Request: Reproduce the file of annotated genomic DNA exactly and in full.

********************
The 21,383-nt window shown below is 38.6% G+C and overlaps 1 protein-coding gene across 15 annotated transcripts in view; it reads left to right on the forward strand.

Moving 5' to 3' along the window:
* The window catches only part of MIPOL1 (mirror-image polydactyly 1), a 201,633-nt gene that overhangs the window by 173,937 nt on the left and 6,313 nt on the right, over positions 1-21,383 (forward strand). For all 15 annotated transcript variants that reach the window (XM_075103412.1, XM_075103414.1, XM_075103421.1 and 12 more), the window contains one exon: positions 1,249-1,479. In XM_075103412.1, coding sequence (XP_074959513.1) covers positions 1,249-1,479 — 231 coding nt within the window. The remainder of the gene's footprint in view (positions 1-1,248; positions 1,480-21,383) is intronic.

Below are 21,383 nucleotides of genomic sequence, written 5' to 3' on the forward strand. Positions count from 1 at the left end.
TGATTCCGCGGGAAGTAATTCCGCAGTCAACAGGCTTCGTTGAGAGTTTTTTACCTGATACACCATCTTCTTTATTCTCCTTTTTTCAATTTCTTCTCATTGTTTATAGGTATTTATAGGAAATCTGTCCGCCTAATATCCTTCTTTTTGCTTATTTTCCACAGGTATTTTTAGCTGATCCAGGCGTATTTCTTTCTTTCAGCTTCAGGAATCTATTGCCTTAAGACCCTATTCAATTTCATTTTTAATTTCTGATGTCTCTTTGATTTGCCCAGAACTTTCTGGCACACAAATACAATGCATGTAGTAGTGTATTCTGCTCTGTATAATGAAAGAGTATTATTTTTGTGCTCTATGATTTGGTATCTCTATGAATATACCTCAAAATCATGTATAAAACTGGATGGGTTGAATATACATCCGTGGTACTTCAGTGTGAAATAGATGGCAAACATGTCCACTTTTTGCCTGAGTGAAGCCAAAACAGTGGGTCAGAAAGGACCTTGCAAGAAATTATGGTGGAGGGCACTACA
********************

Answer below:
The 21,383-nt window shown below is 38.6% G+C and overlaps 1 protein-coding gene across 15 annotated transcripts in view; it reads left to right on the forward strand.

Moving 5' to 3' along the window:
* The window catches only part of MIPOL1 (mirror-image polydactyly 1), a 201,633-nt gene that overhangs the window by 173,937 nt on the left and 6,313 nt on the right, over positions 1-21,383 (forward strand). For all 15 annotated transcript variants that reach the window (XM_075103412.1, XM_075103414.1, XM_075103421.1 and 12 more), the window contains one exon: positions 1,249-1,479. In XM_075103412.1, coding sequence (XP_074959513.1) covers positions 1,249-1,479 — 231 coding nt within the window. The remainder of the gene's footprint in view (positions 1-1,248; positions 1,480-21,383) is intronic.

Below are 21,383 nucleotides of genomic sequence, written 5' to 3' on the forward strand. Positions count from 1 at the left end.
TGATTCCGCGGGAAGTAATTCCGCAGTCAACAGGCTTCGTTGAGAGTTTTTTACCTGATACACCATCTTCTTTATTCTCCTTTTTTCAATTTCTTCTCATTGTTTATAGGTATTTATAGGAAATCTGTCCGCCTAATATCCTTCTTTTTGCTTATTTTCCACAGGTATTTTTAGCTGATCCAGGCGTATTTCTTTCTTTCAGCTTCAGGAATCTATTGCCTTAAGACCCTATTCAATTTCATTTTTAATTTCTGATGTCTCTTTGATTTGCCCAGAACTTTCTGGCACACAAATACAATGCATGTAGTAGTGTATTCTGCTCTGTATAATGAAAGAGTATTATTTTTGTGCTCTATGATTTGGTATCTCTATGAATATACCTCAAAATCATGTATAAAACTGGATGGGTTGAATATACATCCGTGGTACTTCAGTGTGAAATAGATGGCAAACATGTCCACTTTTTGCCTGAGTGAAGCCAAAACAGTGGGTCAGAAAGGACCTTGCAAGAAATTATGGTGGAGGGCACTACA